USEFUL KEYBOARD SPOILED BY POOR DESIGN
D'KTRONICS new keyboard for the Spectrum provides an ABS plastic case which contains the computer as well as providing a 40-key keyboard and a numeric pad. The keyboard keys are a dull grey with clear plastic, stick-on transfers. The numeric keypad is numbered from 9 down to 0, at the bottom, in a 3 by 4 high matrix, the other two keys being CAPS SHIFT and SYMBOL SHIFT. Those being next to each other means that a single finger can be used to get into "E" mode.
The tops are dished and have a solid feel to them, even if they are noisy to use. The plastic transfers, however, tend to wear out after long use. The shift keys are usually the first to suffer. Also red symbols on grey keys do not show very clearly, as Sinclair soon discovered.
The computer is easy enough to fit inside the case; you unscrew the case and remove the printed circuit board, re-screwing it on some pillars inside the case using the same screws. The keyboard connectors are two plugs which go into the keyboard sockets very easily.
An area with posts is set aside for the power-pack board, which also must be removed from its case. The instructions then say a bolt or two must be used to hold it in place. No bolts or holes in the case are provided and no safe position on the printed circuit board exists for bolts, Either the company should drop that as a facility or provide some better method of securing the power supply before someone does some damage.
There is a simple solution. Four upright projections are moulded into the case which go through holes in the printed circuit board. If several turns of insulating tape are wound over those poles - the number of turns can be found by experiment - when the power supply is pushed down over the poles the insulating tape compresses into tight washers above and below the board, holding it into position.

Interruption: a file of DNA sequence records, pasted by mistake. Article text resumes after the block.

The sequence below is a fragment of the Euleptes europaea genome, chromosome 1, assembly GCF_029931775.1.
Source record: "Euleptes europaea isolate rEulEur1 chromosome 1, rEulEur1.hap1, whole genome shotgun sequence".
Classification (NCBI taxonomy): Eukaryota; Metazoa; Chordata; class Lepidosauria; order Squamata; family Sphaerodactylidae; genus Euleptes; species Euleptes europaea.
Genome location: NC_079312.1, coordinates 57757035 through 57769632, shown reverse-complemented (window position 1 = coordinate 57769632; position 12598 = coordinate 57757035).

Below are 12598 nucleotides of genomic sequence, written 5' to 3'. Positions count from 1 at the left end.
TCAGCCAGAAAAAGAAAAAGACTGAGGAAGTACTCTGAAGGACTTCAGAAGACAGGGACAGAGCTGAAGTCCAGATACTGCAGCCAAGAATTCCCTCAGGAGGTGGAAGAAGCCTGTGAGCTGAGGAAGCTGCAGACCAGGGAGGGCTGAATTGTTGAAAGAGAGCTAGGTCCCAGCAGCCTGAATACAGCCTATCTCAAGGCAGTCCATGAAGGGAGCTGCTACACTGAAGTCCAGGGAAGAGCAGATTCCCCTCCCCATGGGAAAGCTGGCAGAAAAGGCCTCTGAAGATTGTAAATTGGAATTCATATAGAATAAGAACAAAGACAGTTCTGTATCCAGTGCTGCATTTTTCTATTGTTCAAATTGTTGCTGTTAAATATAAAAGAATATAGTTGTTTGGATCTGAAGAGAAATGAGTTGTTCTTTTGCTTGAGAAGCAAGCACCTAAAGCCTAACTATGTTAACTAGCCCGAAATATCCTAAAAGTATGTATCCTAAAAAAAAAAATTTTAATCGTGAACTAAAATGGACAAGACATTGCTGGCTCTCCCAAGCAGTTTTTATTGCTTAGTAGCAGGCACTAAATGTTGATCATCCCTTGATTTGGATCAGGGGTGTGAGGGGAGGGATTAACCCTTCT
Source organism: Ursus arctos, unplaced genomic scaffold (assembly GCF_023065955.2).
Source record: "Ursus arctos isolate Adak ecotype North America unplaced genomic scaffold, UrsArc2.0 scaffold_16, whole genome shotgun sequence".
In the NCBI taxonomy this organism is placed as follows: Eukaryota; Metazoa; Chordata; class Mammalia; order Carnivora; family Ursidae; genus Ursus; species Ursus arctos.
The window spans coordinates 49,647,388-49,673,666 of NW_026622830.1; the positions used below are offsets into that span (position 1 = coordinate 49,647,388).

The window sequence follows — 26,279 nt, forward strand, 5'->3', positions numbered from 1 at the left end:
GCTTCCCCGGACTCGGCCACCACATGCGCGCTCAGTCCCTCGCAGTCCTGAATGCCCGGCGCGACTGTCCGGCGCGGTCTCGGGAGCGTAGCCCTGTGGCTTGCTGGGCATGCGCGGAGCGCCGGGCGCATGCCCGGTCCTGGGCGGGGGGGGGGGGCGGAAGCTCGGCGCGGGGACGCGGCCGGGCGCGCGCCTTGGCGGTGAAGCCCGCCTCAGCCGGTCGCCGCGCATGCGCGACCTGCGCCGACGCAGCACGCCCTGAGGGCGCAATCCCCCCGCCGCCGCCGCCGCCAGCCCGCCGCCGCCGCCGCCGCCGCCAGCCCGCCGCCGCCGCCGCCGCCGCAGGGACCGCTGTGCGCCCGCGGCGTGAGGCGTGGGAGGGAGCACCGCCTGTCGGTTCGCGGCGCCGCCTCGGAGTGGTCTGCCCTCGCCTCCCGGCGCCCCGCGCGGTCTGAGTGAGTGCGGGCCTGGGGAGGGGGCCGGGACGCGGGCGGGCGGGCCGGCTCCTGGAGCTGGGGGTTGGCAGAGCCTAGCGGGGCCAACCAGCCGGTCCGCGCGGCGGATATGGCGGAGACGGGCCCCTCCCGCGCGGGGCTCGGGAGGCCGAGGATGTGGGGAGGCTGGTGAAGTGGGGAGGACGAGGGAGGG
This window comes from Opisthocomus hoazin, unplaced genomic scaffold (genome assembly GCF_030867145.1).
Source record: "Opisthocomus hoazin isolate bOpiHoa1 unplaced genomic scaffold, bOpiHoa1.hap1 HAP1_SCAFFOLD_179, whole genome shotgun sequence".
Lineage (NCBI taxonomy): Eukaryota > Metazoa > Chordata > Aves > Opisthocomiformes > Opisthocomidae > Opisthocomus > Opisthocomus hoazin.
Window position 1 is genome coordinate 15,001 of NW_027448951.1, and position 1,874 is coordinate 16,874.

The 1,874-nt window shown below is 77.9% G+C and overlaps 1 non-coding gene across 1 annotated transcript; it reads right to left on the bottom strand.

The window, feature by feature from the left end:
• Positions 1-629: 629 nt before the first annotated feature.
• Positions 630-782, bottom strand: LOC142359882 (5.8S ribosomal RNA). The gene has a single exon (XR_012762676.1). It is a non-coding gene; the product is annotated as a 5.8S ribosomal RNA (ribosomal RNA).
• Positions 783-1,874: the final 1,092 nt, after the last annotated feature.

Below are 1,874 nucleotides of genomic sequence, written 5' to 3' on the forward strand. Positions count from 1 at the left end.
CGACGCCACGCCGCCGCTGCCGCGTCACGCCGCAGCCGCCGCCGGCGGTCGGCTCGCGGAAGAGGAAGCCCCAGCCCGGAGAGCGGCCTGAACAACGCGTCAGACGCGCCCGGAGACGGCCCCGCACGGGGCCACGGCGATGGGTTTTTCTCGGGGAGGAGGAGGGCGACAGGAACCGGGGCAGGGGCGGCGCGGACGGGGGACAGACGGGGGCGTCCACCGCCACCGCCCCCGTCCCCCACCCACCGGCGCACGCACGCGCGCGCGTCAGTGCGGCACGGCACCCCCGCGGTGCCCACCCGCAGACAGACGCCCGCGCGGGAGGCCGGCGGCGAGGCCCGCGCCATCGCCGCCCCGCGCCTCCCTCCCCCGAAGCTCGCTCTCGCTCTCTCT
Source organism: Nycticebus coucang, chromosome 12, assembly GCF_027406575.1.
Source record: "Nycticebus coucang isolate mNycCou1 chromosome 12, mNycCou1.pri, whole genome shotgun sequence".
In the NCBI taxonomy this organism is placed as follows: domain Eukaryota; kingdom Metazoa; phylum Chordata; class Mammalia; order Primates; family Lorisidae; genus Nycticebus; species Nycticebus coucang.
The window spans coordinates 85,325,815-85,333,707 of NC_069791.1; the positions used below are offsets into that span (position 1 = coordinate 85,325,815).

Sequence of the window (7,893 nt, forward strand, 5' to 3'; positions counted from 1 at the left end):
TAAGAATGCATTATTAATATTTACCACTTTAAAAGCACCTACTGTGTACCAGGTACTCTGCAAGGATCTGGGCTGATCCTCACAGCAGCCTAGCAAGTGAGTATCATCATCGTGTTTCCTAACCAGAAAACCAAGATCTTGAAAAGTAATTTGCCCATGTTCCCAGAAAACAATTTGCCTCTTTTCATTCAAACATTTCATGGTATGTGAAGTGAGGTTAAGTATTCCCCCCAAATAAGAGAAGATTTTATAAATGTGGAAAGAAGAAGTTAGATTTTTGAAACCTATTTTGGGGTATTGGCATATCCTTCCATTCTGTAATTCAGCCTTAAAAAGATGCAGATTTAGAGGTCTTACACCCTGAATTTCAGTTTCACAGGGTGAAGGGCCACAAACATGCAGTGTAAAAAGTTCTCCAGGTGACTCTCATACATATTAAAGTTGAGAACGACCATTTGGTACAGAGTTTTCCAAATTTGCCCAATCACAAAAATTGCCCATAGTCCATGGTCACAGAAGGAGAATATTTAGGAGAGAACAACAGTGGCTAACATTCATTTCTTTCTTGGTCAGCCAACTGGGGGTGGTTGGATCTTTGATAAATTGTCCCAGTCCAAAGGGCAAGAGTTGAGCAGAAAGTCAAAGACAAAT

All the wiring should be kept neat and away from the computer board, though the +9 volt plug will have to be taken outside the case to plug into the socket on the computer. Holes are provided in the back for the TV socket, tape sockets, power socket and expansion connector.
One problem with the last item is that some add-ons will not fit, due to the slope on the back of the keyboard case. That means that some items which plugged into the edge connector have their cases stopped about 4in. away from where they should be, by the edge of the case.
That means that the edge connector does not connect with the device. It should be corrected immediately. It can be solved by cutting away the protection under the expansion port for at least the whole length of the edge connector. Microdrives and Interface One cannot be connected to a Spectrum in this type of case without a massive cutting-out of the back of the case.
It is a pity that the keyboard and case is spoiled by moderate design. A little more thought about adding things to the Spectrum would have made a much better product.
D'KTronics is at Unit 2, Shire Hill Industrial Estate, Saffron Waldron, Essex CB11 3AX. Tel: 0799-23650/22359. The cost of the keyboard is £46.25.